We spend much of the evening wandering from our work stations and milling around Abraham, as he holds out bowls of spices for us to sniff and shares insights on Middle Eastern cooking.
First up on the menu are eaga, light savoury pancakes for which the humble cauliflower is the most vital ingredient.
"Eaga is a Palestinian name, but in reality you will find it in Syria, Lebanon, Jordan and Palestine. There is a lot of similarity in the foods," he explains.
"It might have more onion or more parsley or more this or that, but the cauliflower is always the main ingredient. We eat it in the summer in Palestine, it's a great little snack."
The ingredients for the batter are the same as any pancake: eggs, flour and milk, but we spruce it up by adding a generous pinch of za'atar (a popular Middle Eastern spice blend), deep red sumac, and freshly chopped coriander.
This is a real hands-on experience - although there are spoons laid out on the worktop, Abraham mixes with his hands, and I follow his lead, dunking my heap of chopped veg into the batter. His daughter points out that this is standard practice in Middle Eastern cooking - and dining, where people typically forego utensils in favour of using their hands.
The next step involves deep frying the pancakes by adding a dollop of the mixture into a pan of hot vegetable oil. When I tentatively peer into my saucepan, I'm pleasantly surprised to find my misshapen blobs of batter forming perfect little bite-sized pieces.
After about 10 minutes, they turn a nice golden brown, and I lay them on some kitchen towel to drain off the oil.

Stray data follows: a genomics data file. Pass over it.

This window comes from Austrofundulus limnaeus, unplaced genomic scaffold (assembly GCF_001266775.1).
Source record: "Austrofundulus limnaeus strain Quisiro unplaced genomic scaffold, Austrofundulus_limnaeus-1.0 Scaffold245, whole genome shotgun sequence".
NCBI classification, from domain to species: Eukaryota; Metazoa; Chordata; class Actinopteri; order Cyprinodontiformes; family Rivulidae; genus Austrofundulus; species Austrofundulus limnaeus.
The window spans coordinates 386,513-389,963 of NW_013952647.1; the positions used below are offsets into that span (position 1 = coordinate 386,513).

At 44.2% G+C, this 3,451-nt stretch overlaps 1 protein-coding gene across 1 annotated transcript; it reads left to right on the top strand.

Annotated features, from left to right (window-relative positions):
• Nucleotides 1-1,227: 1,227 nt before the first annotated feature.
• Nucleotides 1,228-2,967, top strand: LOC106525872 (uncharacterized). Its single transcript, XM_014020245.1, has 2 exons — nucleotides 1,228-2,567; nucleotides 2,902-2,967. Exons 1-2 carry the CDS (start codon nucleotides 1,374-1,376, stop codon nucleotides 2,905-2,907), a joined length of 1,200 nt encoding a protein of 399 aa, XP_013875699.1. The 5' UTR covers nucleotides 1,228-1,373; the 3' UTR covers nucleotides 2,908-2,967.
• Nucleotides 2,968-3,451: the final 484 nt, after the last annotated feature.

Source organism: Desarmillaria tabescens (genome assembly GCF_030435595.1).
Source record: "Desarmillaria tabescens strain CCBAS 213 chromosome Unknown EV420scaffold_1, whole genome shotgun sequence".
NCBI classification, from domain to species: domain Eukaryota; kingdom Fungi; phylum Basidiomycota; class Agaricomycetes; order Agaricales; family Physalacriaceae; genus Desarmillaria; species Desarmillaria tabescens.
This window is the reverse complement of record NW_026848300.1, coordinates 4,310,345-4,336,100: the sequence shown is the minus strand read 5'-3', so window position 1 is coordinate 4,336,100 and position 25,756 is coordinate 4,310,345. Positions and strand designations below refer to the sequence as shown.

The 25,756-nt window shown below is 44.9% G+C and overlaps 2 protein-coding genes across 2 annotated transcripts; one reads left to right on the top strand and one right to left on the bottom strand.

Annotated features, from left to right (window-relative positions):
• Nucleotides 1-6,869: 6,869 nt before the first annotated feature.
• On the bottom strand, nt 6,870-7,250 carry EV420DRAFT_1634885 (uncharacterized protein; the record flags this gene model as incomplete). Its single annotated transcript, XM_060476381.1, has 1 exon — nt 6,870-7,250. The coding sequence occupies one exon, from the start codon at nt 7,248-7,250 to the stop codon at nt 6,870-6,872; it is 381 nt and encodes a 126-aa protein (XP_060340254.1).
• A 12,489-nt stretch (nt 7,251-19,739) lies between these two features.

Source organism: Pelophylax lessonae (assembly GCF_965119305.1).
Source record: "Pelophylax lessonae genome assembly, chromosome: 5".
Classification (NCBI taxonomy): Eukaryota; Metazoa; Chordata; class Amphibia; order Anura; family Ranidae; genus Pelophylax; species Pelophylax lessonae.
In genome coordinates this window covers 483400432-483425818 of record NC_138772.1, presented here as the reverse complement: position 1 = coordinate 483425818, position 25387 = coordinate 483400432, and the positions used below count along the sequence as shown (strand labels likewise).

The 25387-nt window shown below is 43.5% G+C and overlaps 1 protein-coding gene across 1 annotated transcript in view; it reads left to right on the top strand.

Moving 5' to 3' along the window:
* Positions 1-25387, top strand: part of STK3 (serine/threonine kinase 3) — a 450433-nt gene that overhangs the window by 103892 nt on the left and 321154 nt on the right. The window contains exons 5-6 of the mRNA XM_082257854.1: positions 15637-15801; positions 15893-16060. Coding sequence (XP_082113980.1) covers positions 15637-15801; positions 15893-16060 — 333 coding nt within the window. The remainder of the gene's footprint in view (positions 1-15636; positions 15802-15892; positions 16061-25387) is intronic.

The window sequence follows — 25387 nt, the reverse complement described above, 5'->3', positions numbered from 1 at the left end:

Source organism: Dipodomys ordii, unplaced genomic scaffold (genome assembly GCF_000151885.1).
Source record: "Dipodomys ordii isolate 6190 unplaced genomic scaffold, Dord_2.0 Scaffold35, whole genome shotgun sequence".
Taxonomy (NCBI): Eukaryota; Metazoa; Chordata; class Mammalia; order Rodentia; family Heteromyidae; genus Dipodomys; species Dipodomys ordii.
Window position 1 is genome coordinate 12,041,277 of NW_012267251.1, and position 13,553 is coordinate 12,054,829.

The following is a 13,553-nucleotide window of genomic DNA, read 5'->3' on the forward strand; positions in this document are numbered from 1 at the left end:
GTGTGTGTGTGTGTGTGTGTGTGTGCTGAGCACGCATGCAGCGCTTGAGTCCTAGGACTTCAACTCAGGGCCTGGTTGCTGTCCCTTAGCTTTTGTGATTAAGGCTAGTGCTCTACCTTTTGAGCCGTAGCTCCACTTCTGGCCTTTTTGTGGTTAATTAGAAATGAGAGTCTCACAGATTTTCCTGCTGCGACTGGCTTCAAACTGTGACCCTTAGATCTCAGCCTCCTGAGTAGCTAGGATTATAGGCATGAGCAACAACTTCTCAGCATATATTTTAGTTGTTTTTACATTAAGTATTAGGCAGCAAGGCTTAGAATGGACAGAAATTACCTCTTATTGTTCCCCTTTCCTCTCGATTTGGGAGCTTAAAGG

As I survey my plate of eaga, I'm pretty pleased with myself. For years, the thought of any kind of savoury pancake made me shudder, but these light, fluffy snacks are delightfully textured, filled with yellow peppers, onions, garlic, parsley and the aforementioned cauliflower in all its unassuming glory.
Throughout the next demonstration, we're all sneaking a few of the tasty treats, while Abraham shows us how to make stuffed semolina pancakes called qatayef.
"Qatayef is for the month of Ramadan," he explains. "Eid al-Fitr is the three-day celebration after the month of Ramadan, and we make sweets like qatayef. You will find each family making two or three trays, and each tray will have 20 or 30 qatayef.
"You put the whole tray in front of everybody, and people can pick as many as they want, because one person could eat five or maybe 10, like myself!"
As they are only made for special occasions, the sweet pancakes are suitably decadent. We fill ours with a blend of walnuts, coconut, cinnamon and sugar, but cream cheese with cashews or pistachio is another popular choice.
As the semolina batter takes an hour to swell, we use a mixture Abraham and Rikke prepared before class.
Furnished with a selection of tiny pastel-coloured frying pans, we cook the pancakes (on one side only), then lay them out on a baking tray, where they are filled with a spoonful of the nutty mixture.